The monument includes the buried remains of all but the south east corner of Biglands House milefortlet together with the buried remains of a c.210m length of the linear defensive system, here comprising parallel ditches aligned north east-south west. The linear defensive system has been identified in part by a combination of aerial photographs, excavation and geophysical survey along the Cumbrian coast, but in particular between Bowness-on-Solway and the northern shore of Moricambe. Within the sequence of milefortlets along the Cumbrian coast this one has been identified as number 1. It was originally of turf and timber construction and is located on the low ridge of a raised beach adjacent to Campfield Marsh and Biglands House Farm. The milefortlet was first identified from aerial photographs taken during the late 1940s which clearly showed the crop marks of much of the milefortlet's infilled defensive ditch enclosing a subrectangular area measuring c.50m north-south by 40m east-west. Faint surface traces of this defensive ditch can still be seen. Limited excavation by Bellhouse in 1954 located the milefortlet's east rampart. A more extensive area excavation undertaken by Potter in 1975 found that the milefortlet had undergone three main phases of occupation during the second century AD. Phase I is dated c.AD 125-140 by the excavator; the milefortlet was defended by a single ditch up to 4.5m wide and 1.5m deep and a turf rampart c.7m wide. Access was by a gateway 3.6m wide and 1.6m long on the mid- point of the north side through which ran a lightly metalled road. Internally this earliest fortlet had a breadth of 14.5m and a length of approximately 20m. The principal surviving features were two cooking areas walled with turf and set into the inner lip of the north rampart either side of the milefortlet's entrance. Associated post holes suggest these features were roofed, probably as a simple lean-to. Post holes and wall trenches representing part of a rectangular structure, probably a barrack block, were located to the east of the fortlet's central roadway while to the west of the roadway a rectangular floored area measuring c.4.5m by 3m was interpreted as the site of another barrack block. The Phase I occupation ended with the deliberate demolition of the fortlet at a time consistent with the construction of the Antonine frontier in Scotland, suggesting troops were moved northwards from Cumbria to man the new frontier. Phase II is dated c.AD 155-159; there is no closely datable archaeological evidence, but the most appropriate historical context for this phase is the brief re-commissioning of Hadrian's Wall by Roman troops in response to a revolt in the Brigantian territory of northern England. The milefortlet was rebuilt and again defended by the single ditch and a rampart, the latter with timber revetting in front and a width of up to 6.5m. The gateway was built on the lines of the earlier entrance, the principal difference being a much thicker road surface. Internally the plan of the second period fortlet closely followed that of the first; in the north east corner the turf-walled cooking enclosure was replaced by a timber-built rectangular lean-to measuring 6.75m by 3.7m. A hearth, an oven and scattered potsherds show that this was one of the main cooking areas of the fortlet. Another hearth was found overlying the Phase I cooking area in the north west corner, and faint traces of a rectangular barrack block measuring up to 7m by 4m were found to the west of the central road. This second occupation phase also ended with deliberate demolition of the milefortlet at a time consistent with the Roman re-occupation of southern Scotland and the Antonine Wall, and again suggests that troops were moved northwards once more. Phase III is dated c.AD 163-180 by a combination of Roman pottery and a coin. This period coincides historically with the second Roman withdrawal from Scotland. The milefortlet was rebuilt on a slightly smaller scale; it was again defended by a ditch and rampart, the latter measuring up to 9.5m wide and timber revetted at the front. A secondary ditch 1.5m wide and 0.35m deep was cut between the rampart and ditch on the north side but may have functioned as a drain rather than a defensive feature, and the gateway was drastically remodelled into a narrow passageway 1.5m wide running diagonally throught the rampart. Internally two hearths were found in the west side of the fortlet but later ploughing has damaged some of the archaeological deposits of this final period. However, a cluster of finds on the west side of the central road suggests that this continued to form the main area of activity occupied by a single barrack block. Historically the final abandonment of Biglands may relate to the military campaigns of Ulpius Marcellus, Roman governor of Britain in the early 180s, who fought the northern native tribes at this time. The associated parallel ditches were first identified on aerial photographs taken in 1975. These showed the crop marks of two ditches c.46m apart running across two fields to the north east and approaching the front and rear of the milefortlet. Limited excavation showed that the forward ditch originally measured c.1.5m wide by 0.8m deep and that it was subsequently recut on at least two other occasions. The rearward ditch was of a simple single-phase with a well-defined square `ankle-breaker' sump at its base. All gateposts, post and wire fences, garden fences, a telegraph pole and the surface of all paths and the farm track are excluded from the scheduling, although, the ground beneath all these features is included.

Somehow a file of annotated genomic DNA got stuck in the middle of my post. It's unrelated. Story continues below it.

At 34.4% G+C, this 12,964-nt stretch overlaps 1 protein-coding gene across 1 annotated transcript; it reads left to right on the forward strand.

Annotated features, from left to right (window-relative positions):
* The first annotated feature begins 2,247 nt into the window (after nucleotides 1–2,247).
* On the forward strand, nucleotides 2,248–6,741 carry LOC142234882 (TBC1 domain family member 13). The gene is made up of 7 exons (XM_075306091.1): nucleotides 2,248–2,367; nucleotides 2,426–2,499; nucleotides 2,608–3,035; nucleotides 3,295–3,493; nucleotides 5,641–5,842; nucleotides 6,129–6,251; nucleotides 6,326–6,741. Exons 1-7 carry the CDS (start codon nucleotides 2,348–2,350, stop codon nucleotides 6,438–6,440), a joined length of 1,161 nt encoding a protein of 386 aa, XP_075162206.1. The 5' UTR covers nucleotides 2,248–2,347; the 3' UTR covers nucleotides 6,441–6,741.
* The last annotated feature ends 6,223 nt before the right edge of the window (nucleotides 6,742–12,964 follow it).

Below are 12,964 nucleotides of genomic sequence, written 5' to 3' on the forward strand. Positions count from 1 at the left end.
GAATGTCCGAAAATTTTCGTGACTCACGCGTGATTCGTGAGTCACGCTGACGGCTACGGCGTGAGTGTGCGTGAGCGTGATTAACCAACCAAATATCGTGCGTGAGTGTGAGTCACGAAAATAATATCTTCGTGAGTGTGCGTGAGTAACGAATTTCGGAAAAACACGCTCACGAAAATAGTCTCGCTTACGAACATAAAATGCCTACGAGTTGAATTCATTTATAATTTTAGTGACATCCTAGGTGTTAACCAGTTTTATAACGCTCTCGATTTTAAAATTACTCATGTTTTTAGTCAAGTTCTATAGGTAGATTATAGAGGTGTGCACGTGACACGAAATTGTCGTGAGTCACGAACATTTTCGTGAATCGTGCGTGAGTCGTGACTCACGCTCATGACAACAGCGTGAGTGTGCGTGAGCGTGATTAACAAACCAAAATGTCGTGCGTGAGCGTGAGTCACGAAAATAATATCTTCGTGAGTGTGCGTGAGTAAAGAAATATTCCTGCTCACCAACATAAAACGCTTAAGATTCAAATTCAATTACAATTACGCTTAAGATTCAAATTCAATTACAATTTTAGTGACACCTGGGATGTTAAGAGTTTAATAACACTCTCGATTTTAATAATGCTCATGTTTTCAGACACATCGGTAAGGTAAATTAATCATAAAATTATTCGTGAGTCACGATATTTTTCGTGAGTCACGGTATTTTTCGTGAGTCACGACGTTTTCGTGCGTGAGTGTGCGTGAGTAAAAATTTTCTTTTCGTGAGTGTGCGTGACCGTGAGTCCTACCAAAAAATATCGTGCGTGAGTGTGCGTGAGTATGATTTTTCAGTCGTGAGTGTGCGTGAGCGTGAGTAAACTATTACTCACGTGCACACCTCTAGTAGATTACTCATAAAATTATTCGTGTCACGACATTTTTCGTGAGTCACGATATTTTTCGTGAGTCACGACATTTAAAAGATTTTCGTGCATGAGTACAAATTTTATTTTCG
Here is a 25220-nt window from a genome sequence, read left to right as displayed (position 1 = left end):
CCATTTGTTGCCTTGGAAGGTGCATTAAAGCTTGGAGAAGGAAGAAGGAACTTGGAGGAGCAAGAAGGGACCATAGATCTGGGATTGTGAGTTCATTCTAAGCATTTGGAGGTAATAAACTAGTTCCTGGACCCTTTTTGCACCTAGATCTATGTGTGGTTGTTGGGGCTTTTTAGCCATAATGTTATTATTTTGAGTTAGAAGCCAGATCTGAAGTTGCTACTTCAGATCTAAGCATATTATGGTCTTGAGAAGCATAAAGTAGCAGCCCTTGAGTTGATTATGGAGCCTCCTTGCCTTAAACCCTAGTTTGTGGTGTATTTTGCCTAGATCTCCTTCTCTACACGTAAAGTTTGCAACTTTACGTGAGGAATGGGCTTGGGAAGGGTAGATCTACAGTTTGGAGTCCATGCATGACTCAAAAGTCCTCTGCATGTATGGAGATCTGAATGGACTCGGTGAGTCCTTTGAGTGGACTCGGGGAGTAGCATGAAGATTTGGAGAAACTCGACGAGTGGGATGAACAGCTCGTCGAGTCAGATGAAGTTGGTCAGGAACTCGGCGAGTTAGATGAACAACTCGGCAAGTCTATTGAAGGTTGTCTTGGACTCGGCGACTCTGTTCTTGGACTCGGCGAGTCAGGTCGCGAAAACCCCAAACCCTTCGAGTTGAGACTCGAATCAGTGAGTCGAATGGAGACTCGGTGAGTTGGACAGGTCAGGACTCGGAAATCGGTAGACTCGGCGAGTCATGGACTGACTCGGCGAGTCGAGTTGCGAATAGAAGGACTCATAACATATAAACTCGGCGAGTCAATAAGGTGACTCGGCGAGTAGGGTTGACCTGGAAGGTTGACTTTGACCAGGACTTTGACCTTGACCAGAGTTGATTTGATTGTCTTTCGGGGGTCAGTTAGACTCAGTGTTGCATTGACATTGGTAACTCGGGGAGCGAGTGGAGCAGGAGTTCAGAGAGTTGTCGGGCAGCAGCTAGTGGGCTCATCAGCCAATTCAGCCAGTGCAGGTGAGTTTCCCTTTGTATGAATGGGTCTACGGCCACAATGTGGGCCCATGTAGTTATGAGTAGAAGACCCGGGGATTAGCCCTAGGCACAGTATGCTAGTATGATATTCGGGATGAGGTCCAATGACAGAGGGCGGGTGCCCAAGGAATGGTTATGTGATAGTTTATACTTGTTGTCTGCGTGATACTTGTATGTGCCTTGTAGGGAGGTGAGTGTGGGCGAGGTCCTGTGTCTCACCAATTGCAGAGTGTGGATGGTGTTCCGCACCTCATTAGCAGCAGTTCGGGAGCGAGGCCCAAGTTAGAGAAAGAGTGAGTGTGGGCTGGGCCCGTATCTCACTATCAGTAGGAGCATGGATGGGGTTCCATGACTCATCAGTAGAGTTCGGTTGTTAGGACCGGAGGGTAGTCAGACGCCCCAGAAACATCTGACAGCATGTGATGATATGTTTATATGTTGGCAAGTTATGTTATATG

MAP EXTRACT The site of the monument is shown on the attached map extract.